Why Can Music Trigger Long-Lost Memories?

Everybody knows listening to music can trigger memories. But do you know why?
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It happens to all of us from time to time. We’re minding our own business, some music starts to play in the background, and then it hit us. The memories buried so deep, the ones we’ve completely forgotten, suddenly burst up.

How Does Music Trigger Long Lost Memories?

The way we remember things is governed by the hippocampus and the brain’s frontal cortex. These two parts of the brain controls memory. But while these two receive information painlessly every second, retrieving the information is a whole different story.

To retrieve the information stored in the brain, we need cues. And that’s what the music is for.

We can remember lyrics of a song because of how the words are paired with the tunes. The tunes and structure act as anchors and cues to make information retrieval easier for the brain.

Another way to explain why music can evoke vivid memories is by first understanding that the brain is a mystical forest of neural network.

A study by University of Newcastle in Australia, has shown that listening to music engages the networks responsible for emotions, creativity, and actions. When you listen to a familiar song, the brain tracks the tonal progression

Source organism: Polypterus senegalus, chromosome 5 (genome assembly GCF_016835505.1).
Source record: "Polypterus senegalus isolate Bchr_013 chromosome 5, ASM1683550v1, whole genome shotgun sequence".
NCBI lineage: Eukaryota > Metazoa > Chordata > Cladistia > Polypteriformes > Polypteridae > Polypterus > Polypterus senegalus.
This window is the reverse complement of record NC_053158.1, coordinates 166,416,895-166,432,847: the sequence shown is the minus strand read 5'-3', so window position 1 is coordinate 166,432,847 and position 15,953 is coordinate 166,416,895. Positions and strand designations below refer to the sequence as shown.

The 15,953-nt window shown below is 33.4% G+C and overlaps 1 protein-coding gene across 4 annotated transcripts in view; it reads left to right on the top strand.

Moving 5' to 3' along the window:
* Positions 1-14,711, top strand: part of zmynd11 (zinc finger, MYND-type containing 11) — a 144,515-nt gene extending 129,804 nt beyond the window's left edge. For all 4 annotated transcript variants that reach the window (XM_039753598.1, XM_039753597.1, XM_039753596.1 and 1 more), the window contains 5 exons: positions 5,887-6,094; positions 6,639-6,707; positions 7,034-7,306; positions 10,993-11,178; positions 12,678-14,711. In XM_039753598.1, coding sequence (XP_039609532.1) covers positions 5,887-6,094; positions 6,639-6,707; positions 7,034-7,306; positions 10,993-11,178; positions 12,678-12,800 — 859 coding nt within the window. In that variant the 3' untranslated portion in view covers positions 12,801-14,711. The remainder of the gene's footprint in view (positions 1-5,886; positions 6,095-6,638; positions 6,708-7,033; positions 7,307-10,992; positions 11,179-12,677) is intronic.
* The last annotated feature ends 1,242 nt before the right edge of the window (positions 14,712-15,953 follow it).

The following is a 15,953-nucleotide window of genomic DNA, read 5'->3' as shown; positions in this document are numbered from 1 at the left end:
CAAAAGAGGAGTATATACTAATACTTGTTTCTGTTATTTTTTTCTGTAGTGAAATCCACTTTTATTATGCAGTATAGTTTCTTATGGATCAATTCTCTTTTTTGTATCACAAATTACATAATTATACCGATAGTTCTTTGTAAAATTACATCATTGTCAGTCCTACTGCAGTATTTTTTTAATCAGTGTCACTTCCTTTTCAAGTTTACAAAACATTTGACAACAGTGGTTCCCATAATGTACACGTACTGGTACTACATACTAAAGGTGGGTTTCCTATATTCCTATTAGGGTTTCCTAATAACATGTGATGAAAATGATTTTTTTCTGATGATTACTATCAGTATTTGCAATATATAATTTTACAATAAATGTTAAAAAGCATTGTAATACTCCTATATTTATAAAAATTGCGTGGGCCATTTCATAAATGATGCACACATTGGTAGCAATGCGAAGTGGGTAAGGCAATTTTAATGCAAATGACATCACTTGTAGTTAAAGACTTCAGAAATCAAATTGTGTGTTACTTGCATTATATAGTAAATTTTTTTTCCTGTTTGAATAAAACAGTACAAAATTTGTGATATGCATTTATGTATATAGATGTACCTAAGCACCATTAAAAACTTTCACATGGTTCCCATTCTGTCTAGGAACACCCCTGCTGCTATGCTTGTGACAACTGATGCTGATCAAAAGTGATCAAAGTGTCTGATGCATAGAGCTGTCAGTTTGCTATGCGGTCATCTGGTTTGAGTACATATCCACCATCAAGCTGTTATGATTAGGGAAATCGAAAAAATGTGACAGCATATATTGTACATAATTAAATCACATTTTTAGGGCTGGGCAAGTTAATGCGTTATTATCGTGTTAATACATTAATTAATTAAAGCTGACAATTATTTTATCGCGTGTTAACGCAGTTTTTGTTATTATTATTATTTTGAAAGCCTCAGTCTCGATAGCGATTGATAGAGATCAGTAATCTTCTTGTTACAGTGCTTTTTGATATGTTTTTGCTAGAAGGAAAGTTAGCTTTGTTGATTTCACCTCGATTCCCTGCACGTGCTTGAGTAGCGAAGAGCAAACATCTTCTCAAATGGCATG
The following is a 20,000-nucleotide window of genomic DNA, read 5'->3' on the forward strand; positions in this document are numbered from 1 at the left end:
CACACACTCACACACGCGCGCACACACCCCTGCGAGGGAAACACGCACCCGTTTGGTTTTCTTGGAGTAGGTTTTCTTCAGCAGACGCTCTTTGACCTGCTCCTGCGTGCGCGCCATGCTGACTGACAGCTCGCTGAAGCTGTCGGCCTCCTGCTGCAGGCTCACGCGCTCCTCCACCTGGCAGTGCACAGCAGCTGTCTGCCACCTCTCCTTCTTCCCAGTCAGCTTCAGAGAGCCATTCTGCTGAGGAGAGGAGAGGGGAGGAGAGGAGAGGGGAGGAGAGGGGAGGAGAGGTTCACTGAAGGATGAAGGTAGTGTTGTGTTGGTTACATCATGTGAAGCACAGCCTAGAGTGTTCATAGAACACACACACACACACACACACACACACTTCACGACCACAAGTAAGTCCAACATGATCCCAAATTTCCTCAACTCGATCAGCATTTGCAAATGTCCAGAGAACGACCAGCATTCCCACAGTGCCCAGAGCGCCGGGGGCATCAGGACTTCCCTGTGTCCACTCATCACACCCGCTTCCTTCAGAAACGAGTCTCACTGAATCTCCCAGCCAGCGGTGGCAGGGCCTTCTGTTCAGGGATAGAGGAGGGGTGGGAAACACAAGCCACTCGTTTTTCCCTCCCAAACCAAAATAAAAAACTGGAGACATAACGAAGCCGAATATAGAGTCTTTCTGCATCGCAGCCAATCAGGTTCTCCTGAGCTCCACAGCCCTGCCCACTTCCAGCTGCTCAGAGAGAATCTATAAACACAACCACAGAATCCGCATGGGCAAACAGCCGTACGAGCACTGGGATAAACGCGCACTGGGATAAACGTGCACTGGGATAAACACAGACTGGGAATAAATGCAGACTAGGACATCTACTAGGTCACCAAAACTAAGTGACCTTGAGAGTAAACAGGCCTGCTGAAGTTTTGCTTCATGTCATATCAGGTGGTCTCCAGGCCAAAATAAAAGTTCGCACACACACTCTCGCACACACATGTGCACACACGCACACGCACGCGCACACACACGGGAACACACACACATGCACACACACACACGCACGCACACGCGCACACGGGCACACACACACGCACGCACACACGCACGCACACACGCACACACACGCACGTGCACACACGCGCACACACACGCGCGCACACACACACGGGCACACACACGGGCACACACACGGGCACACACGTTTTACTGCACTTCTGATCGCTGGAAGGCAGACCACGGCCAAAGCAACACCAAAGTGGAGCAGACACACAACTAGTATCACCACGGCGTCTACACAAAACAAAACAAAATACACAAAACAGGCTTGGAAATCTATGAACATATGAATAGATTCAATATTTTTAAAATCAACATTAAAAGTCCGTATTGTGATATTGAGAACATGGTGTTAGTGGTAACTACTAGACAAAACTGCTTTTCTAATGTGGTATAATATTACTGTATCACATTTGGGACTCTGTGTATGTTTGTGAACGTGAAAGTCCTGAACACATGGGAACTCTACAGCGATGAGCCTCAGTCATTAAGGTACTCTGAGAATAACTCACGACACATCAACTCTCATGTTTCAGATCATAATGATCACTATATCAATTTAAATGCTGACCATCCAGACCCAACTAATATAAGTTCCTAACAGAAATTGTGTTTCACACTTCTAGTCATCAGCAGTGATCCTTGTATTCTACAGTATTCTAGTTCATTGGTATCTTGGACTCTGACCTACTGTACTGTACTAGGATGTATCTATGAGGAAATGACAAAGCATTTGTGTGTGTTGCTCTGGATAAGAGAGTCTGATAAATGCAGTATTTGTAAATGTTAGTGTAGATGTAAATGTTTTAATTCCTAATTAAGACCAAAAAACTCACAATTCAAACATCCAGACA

“But wait, there’s more!”

Listening to music also triggers the brain to release dopamine, a neurotransmitter responsible for controlling our mood. This is why sometimes we can feel an emotion so strong when hearing a  tune even though we can’t remember the lyrics.

The profound relation between music and memories opens new ways for music therapy.

Helping brain-injured patients, people affected by dementia, and those suffering from Alzheimer’s disease using music is now a thing. The Alzheimer Society of Niagara Region has been actively using music to help people with dementia.

People suffering from Alzheimer’s disease have their memories robbed from them due to the deterioration of the brain cells. However, it’s the explicit memory system that’s heavily affected. The implicit memory system, or the deeper part of memory, is more robust and remain preserved longer.

Music reaches deep inside the brain and trigger forgotten memories. Music takes people with dementia back in time to remember their childhood sweetheart. It also calms their nerves and helps them relax.

“So, what’s the take-home point here?”

If you have a loved one who suffers from dementia, sing a song that they loved in the past. Something that has strong emotional connection to them. You can also play some ambient music that they can relate. For instance, if the person enjoyed the beach and the sun, try some beach ambiance.

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